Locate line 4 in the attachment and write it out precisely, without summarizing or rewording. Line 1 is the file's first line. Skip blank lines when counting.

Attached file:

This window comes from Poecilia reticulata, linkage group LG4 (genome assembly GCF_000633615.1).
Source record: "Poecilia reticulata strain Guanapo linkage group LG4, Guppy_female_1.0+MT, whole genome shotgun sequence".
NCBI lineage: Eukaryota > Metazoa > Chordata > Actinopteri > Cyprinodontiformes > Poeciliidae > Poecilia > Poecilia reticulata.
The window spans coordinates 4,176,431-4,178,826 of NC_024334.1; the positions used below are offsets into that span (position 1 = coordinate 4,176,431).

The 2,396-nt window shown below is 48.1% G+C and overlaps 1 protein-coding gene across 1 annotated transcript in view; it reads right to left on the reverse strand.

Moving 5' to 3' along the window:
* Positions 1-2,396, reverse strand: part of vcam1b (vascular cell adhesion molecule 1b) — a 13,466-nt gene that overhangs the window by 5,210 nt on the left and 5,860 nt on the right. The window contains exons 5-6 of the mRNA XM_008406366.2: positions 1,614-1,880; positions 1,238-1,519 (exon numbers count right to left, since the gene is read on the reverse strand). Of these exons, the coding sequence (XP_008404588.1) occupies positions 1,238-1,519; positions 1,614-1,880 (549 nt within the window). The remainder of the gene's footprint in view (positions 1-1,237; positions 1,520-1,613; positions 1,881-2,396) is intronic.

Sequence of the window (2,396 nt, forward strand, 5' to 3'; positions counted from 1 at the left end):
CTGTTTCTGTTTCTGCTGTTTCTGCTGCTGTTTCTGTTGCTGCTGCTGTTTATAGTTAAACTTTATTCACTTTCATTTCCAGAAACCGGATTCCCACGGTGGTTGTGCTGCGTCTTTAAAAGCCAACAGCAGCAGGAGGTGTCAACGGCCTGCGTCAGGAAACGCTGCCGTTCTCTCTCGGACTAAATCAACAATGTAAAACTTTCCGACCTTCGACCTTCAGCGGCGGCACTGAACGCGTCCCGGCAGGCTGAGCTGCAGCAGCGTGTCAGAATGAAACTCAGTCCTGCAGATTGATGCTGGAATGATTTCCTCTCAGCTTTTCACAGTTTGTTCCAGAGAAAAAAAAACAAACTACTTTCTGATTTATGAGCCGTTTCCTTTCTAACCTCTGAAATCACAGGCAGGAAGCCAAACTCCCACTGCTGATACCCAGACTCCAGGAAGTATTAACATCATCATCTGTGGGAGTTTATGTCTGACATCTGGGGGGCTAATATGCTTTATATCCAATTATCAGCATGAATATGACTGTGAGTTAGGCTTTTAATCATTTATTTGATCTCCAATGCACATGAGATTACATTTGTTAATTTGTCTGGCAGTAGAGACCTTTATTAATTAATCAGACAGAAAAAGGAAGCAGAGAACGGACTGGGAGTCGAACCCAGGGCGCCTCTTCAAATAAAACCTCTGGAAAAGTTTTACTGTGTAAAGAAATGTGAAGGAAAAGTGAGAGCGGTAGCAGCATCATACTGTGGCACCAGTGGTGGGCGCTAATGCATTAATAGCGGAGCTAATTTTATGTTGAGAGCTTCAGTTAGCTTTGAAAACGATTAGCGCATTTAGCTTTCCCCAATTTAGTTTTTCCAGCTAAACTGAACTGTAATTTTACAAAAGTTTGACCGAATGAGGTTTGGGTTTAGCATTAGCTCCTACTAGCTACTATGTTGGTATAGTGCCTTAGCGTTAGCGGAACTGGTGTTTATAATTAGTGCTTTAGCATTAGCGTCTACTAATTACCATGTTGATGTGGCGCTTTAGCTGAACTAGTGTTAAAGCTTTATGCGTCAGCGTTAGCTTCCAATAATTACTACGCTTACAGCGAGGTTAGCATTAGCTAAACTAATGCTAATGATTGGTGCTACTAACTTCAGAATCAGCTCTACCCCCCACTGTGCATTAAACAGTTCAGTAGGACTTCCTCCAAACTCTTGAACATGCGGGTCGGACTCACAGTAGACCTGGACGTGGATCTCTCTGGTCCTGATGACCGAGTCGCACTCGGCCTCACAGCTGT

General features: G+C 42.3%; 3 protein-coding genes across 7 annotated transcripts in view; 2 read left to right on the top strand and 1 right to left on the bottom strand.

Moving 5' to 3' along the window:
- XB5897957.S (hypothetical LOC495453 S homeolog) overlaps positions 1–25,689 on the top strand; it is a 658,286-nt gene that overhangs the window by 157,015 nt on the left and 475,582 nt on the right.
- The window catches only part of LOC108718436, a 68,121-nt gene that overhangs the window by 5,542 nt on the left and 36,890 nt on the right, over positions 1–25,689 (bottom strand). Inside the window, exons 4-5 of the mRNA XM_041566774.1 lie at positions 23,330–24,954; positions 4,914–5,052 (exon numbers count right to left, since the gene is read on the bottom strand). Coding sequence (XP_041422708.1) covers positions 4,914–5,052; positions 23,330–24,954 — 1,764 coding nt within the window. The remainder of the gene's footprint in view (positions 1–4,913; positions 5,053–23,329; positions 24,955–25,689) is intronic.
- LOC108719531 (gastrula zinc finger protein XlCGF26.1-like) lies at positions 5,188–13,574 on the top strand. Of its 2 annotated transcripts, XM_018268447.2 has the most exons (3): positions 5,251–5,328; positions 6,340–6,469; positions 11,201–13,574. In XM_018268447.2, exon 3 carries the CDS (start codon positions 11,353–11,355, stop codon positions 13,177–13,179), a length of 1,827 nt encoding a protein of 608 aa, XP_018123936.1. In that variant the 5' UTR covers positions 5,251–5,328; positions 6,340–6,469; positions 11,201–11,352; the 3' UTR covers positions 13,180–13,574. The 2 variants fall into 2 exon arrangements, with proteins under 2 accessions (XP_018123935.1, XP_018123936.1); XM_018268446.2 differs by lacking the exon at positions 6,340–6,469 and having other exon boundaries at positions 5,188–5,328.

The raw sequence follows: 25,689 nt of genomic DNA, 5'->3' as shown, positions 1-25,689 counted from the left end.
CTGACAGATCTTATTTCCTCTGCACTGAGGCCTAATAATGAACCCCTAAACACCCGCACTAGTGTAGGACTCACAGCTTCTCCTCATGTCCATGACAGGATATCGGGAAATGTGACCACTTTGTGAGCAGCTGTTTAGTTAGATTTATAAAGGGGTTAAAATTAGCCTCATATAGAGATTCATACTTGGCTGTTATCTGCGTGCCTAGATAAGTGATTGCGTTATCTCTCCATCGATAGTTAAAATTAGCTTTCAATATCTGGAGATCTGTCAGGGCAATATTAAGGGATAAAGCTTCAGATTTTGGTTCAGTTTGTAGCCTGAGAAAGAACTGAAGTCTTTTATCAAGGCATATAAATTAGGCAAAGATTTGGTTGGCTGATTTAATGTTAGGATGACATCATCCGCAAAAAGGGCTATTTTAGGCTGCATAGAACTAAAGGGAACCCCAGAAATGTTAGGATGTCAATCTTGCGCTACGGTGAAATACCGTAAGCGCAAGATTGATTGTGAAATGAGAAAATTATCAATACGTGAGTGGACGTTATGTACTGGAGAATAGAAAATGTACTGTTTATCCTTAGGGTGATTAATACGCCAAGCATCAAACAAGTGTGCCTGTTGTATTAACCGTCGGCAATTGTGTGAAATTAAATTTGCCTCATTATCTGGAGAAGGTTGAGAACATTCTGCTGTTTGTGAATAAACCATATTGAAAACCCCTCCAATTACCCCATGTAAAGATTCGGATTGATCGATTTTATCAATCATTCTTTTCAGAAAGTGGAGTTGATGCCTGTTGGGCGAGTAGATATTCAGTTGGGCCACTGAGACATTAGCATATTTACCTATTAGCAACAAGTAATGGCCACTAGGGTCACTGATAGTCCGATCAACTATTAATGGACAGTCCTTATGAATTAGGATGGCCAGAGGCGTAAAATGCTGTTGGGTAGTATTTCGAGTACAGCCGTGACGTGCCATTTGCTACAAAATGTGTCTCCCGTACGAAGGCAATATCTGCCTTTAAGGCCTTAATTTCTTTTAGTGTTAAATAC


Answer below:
The window spans coordinates 4,176,431-4,178,826 of NC_024334.1; the positions used below are offsets into that span (position 1 = coordinate 4,176,431).